Expansion of Tribal Jurisdiction: The Final Rule’s attempts to expand tribal jurisdiction, and constrain a state’s jurisdiction, appear to conflict with case law of the United States Supreme Court. See Final 25 C.F.R. §§ 169.009, 169.010, 169.011. For example, the Final Rule provides that state law and state taxation generally do not apply to lands subject to a ROW and activities within a ROW. While companies may benefit from a provision that creates hurdles for state taxation, to the degree the regulations would subject ROW grantees to tribal law, difficulties may be presented by sometimes unwritten or unpredictable tribal law. The Final Rule provides that ROWs are subject to applicable federal law and subject to tribal law that is not inconsistent with federal law. The Final Rule provides that a tribe’s jurisdiction extends to the land subject to the ROW and any person or activity within the ROW. The Final Rule also provides unqualifiedly that tribes have jurisdiction to tax improvements, activities, and ROW interests. These provisions propose broader tribal authority, and narrower state authority, than is recognized by current Supreme Court precedent.
Impediments to Efficiently Obtaining a ROW: The Final Rule includes provisions that may impede an applicant’s ability to effectively negotiate for and obtain a ROW. For example, despite contrary industry comments critical of the proposed rule on this point, the BIA retained unconventional, alternative measures of compensation, such as “throughput fees, . . . franchise fees, avoidance value, bonuses, or other factors.” Final 25 C.F.R. § 169.112. Suggesting such measures of compensation may lead to increased difficulty in reaching consensus regarding appropriate compensation, particularly for a ROW crossing individually owned Indian lands, which may be acquired through condemnation proceedings in which such measures generally are unavailable. The BIA also imposed a requirement that consent of the Indian landowners be obtained prior to conducting a survey, which is necessary for an application. The Final Rule likely will make it more difficult to obtain the consent of a majority of interest holders when a ROW crosses a tract of certain individually owned Indian lands because BIA inserted a provision that requires the consent of the majority of “remainder interests” identifiable at the time of the application, as well as the consent of the life tenant who granted remainder interests that vest upon his/her death. Consent for ROWs across allotted lands is further complicated by the Final Rule’s requiring tribal consent when a tract has fractionalized interests and the tribe holds a fractional interest, raising the specter of a tribal veto of a ROW desired by individual holders or the tribe’s leveraging its likely immunity from condemnation to exact higher compensation for allotted landowners.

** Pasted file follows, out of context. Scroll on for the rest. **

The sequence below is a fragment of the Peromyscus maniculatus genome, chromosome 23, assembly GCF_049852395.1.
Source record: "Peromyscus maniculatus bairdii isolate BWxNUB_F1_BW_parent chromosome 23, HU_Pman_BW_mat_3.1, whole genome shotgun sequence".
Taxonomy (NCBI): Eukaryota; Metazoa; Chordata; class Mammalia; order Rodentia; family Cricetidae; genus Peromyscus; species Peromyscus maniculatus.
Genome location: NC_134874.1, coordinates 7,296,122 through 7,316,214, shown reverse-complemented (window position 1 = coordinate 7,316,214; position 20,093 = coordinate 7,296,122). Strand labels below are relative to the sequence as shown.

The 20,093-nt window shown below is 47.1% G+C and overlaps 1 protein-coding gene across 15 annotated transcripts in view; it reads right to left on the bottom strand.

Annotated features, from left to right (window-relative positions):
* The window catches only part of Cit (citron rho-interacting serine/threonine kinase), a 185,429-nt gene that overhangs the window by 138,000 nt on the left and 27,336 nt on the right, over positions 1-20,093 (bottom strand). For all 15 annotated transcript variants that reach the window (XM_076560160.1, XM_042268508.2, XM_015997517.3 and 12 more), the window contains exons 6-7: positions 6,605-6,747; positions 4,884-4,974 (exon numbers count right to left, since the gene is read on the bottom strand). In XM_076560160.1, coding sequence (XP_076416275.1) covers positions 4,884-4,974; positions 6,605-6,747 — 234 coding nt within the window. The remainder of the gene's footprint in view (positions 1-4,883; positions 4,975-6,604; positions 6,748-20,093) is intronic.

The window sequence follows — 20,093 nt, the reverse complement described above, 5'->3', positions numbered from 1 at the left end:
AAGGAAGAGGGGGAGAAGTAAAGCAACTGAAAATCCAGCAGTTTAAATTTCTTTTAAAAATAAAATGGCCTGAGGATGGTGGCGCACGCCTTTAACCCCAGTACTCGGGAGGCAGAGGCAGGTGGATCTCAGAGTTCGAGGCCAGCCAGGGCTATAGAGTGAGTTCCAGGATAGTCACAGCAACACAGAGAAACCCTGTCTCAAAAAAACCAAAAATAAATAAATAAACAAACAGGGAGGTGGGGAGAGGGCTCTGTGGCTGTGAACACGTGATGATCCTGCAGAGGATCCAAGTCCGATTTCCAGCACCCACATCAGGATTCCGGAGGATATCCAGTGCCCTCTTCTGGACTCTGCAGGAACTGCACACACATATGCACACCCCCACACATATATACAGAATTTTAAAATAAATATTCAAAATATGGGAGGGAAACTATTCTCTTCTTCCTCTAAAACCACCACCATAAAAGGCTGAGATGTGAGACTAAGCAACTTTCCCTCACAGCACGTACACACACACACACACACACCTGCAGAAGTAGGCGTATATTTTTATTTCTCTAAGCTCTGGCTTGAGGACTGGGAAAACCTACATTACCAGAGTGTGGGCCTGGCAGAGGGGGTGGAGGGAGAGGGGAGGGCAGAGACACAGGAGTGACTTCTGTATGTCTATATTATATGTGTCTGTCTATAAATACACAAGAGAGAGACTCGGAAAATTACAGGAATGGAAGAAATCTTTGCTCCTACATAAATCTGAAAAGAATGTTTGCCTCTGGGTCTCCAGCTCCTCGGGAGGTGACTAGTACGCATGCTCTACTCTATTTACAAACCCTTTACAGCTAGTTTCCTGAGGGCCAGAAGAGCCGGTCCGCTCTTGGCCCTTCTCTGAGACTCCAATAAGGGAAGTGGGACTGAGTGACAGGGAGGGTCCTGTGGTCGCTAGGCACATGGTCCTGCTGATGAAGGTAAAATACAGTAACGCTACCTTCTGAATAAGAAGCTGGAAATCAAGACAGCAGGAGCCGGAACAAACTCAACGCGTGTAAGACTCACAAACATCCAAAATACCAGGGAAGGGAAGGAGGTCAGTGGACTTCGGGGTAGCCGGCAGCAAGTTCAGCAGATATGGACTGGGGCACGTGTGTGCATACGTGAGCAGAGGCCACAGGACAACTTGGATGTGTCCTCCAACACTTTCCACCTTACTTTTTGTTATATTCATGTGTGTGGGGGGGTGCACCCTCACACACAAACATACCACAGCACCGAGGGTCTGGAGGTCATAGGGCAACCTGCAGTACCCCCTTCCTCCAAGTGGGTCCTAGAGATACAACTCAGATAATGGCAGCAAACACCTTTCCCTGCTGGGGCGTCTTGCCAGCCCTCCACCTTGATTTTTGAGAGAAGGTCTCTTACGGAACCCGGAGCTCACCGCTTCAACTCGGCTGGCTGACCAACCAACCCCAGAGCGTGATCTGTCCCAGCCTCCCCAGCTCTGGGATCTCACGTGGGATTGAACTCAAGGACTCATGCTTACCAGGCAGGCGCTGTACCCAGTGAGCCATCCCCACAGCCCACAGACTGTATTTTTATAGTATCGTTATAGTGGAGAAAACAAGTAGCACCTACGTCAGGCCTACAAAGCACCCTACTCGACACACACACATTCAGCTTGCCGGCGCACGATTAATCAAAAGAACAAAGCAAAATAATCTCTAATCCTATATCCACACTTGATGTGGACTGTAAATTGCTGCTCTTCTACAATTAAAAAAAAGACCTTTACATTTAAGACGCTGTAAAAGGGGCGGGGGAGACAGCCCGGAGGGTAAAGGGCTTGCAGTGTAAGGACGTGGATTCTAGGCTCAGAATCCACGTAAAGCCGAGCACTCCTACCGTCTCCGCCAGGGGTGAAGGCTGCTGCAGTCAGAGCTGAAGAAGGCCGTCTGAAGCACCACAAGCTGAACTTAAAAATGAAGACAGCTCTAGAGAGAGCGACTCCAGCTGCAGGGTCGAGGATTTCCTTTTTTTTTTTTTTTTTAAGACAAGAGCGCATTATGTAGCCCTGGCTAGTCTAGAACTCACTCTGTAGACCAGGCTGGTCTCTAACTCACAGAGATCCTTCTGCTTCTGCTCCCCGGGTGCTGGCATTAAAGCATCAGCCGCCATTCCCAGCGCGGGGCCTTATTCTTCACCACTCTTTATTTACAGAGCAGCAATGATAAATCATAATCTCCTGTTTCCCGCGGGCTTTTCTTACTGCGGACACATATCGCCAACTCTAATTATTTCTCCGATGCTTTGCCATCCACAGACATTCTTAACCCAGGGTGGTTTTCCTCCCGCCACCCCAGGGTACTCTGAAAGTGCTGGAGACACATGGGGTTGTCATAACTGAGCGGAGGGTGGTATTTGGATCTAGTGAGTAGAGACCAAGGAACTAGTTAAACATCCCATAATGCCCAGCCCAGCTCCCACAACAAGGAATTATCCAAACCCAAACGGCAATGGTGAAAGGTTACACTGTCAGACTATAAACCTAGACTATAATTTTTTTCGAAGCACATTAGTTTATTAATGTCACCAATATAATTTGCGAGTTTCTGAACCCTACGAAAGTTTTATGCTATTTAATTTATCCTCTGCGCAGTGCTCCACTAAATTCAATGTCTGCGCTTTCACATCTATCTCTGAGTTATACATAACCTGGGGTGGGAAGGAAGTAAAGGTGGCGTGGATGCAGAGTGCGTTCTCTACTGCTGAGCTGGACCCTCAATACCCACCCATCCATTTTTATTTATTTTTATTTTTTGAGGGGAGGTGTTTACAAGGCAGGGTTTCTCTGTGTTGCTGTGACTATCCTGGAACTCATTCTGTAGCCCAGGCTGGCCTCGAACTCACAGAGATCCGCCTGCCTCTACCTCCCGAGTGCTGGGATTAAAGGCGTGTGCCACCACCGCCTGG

Limited Recommended Duration of ROW Grants for Necessary Infrastructure:Final 25 C.F.R. § 169.201 limits the recommended maximum duration of a ROW grant for oil and gas pipelines to 20 years, and the BIA deleted the recommendation in the proposed rule that certain types of rights-of-ways, such as railroads, public roads and highways, be granted in perpetuity.